I also own a few unique Commodore computers. The C900, a 16-bit computer based on the Z8000 running Coherent, a fully functional Unix-like operating system. I also own a boxed Commodore Max together with a C116 and C232 which are part of the Plus/4 range and quite rare (in the UK at least). Unfortunately, I missed out on an ultra rare C65 a couple of years ago.L Such is life. Needless to say I have an extensive next generation collection which includes A1-XE & SE (G3 & G4) models, μA1-C, Pegasos I & II (G3 & G4) models, Efika 5200B, Sam440ep & Flex, various iMicas, an Ares One and even some strange Apple type units (MacMini & eMac) 😉 I also have a couple of MiniMigs and will probably buy a Natami when it’s available for sale.
It´s at that time that Commodore go bankrupt and it was said a fellow countryman, David Pleasance C=UK had really made the purchase. Do you know why the acquisition, at last, couldn’t be made? What happened? Could Amiga be saved by David?
Although I wrote the “Amiga Retrospective” series I have no special insight into the reasons why Commodore UK failed in its acquisition attempt. I believe they lost the support of their financial backers when it became apparent that there was competition from other bidders to acquire the Commodore and Amiga brands. The story of the Commodore bankruptcy makes compelling reading. Brian Bagnall’s book, “On The Edge – The Spectacular Rise and Fall of Commodore” is essential reading for all Commodore and Amiga enthusiasts.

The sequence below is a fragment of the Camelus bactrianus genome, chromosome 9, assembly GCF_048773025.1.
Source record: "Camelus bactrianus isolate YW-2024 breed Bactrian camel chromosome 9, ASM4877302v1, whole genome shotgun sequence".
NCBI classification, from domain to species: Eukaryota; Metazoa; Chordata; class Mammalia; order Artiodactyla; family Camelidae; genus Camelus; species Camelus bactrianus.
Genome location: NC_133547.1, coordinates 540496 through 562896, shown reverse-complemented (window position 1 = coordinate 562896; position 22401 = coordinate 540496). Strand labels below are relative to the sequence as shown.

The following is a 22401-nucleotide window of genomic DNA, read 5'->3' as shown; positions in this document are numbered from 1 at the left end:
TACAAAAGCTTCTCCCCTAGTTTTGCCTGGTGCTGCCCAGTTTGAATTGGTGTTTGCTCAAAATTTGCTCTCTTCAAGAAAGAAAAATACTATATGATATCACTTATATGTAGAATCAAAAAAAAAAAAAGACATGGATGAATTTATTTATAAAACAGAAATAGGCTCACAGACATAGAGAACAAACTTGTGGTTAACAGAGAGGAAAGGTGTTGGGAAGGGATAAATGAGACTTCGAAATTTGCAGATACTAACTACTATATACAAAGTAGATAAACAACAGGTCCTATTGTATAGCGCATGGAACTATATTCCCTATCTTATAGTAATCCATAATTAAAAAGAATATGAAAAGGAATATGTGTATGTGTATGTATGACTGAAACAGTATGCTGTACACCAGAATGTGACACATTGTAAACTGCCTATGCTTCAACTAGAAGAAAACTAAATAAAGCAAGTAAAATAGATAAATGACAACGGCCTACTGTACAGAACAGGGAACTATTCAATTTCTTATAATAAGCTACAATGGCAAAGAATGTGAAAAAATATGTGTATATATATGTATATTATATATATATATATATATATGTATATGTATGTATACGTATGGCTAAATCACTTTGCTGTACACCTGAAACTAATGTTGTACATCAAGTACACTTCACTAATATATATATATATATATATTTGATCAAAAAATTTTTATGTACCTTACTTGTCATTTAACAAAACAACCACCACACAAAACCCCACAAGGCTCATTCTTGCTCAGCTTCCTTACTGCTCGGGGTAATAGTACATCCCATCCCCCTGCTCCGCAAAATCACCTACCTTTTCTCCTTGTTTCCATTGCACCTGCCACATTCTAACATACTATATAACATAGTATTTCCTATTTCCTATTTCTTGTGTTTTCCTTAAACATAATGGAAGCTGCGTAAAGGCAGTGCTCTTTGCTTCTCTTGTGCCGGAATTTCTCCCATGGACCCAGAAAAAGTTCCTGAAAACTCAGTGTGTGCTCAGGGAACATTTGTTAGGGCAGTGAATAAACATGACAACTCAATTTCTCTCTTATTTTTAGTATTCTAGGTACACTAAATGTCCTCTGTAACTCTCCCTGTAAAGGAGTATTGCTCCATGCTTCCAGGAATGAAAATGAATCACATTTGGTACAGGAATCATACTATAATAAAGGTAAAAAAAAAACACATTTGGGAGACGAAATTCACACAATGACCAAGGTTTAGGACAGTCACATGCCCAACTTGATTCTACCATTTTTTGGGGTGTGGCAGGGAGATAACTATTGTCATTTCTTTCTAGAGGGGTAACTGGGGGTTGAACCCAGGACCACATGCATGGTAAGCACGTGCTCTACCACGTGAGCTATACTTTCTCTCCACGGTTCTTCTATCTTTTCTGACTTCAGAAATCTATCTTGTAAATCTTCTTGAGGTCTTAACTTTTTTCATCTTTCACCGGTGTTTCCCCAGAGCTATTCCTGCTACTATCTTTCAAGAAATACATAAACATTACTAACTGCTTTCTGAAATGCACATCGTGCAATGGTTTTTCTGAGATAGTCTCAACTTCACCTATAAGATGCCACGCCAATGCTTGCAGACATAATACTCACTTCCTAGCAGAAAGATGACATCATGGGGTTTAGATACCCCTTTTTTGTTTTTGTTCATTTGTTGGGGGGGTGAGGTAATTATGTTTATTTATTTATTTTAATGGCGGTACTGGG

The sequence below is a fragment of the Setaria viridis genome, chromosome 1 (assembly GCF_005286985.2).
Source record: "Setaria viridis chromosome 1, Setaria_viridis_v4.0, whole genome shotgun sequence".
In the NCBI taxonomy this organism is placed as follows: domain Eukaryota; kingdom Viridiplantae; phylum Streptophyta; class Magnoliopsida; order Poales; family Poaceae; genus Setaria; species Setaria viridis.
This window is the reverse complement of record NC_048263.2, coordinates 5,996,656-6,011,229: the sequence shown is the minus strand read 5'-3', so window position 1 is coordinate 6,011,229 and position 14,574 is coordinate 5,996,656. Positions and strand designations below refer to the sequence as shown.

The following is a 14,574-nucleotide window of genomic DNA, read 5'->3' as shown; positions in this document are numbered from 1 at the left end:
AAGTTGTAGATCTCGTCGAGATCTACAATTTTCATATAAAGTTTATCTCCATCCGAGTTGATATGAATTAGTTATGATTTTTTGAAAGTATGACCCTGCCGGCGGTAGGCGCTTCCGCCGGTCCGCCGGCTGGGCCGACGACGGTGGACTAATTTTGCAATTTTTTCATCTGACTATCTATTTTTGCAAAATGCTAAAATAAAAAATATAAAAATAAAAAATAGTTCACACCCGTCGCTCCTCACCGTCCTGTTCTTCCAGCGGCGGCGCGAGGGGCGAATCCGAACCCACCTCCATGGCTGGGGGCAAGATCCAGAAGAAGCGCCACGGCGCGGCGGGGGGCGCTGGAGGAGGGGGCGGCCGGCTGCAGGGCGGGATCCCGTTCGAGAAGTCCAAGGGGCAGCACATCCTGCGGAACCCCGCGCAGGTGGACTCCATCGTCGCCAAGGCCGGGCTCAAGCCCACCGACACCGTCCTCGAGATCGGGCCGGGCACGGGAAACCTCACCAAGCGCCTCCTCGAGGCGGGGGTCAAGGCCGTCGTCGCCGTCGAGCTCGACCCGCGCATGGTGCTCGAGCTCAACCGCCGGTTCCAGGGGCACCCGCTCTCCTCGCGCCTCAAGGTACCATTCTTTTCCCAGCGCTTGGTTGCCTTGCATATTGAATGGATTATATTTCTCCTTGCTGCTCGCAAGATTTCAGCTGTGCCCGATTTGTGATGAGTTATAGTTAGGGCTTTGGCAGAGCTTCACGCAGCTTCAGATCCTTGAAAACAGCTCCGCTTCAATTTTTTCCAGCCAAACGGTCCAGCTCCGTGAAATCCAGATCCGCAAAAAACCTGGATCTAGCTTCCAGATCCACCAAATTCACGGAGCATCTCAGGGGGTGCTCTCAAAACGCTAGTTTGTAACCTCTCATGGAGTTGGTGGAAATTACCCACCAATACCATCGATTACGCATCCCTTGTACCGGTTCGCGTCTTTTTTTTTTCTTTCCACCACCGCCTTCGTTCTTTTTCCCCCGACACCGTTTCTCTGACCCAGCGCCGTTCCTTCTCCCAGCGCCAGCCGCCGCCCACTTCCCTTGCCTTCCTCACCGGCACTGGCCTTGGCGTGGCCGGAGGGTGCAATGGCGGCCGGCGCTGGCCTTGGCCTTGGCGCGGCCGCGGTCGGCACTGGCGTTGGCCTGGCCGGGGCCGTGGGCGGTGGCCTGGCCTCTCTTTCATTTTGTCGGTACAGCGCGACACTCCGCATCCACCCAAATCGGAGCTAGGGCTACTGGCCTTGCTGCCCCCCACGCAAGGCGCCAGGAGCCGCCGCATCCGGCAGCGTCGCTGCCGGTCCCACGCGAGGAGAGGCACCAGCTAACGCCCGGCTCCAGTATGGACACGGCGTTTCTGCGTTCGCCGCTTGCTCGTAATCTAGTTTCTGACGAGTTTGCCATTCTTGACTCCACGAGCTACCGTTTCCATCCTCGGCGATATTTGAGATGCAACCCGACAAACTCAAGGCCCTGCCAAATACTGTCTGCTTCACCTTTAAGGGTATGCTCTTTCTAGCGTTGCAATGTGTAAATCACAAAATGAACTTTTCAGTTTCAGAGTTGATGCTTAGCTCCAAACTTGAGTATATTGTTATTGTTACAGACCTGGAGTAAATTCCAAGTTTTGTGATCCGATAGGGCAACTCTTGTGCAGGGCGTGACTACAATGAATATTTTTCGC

C= first fail us, then Escom, Viscorp, Gateway, Amiga Inc. and now Apple stops producing PA SEMI. I think there’s something fishy going on here, don´t you?
Like most Amigans I just love conspiracy theories. 😉 In my “Amiga Retrospective” series I tried to cover the various twists and turns in the never-ending Amiga story. The life and death of Commodore and the later failed attempts to revive the Amiga platform is definitely the plot for another book. Amiga Retrospective 2 perhaps? 😉 Unfortunately, despite the Amiga’s advanced ground breaking features as the first multimedia computer, mismanagement by an ailing and doomed Commodore ultimately led to failure. Unfortunately, being at the cutting edge does not always guarantee success.
START AMIGA ONE X1000
What motivate a businessman to invest in a so minority platform as ours?
I am first and foremost an Amiga enthusiast and, simply put I had the time, motivation and resources to invest in the AmigaOne X1000 development.
Could you explain what kind of public X1000 is focused on? If it’s not focused on anybody, could you tell us what can motivate people or how can they be motivated to buy a very different machine than we are used to have?
The AmigaOne X1000 is aimed at serious Amiga enthusiasts and power users and hopefully will appeal to Classic Amiga users who have yet to try a next generation Amiga computer. We also hope it will be of interest to enthusiasts in the XMOS and Linux PPC community.
From first announcement, AmigaOneX1000 was delayed several times, but it seems that it has been of use to make improvements. Can you talk us about some of these improvements?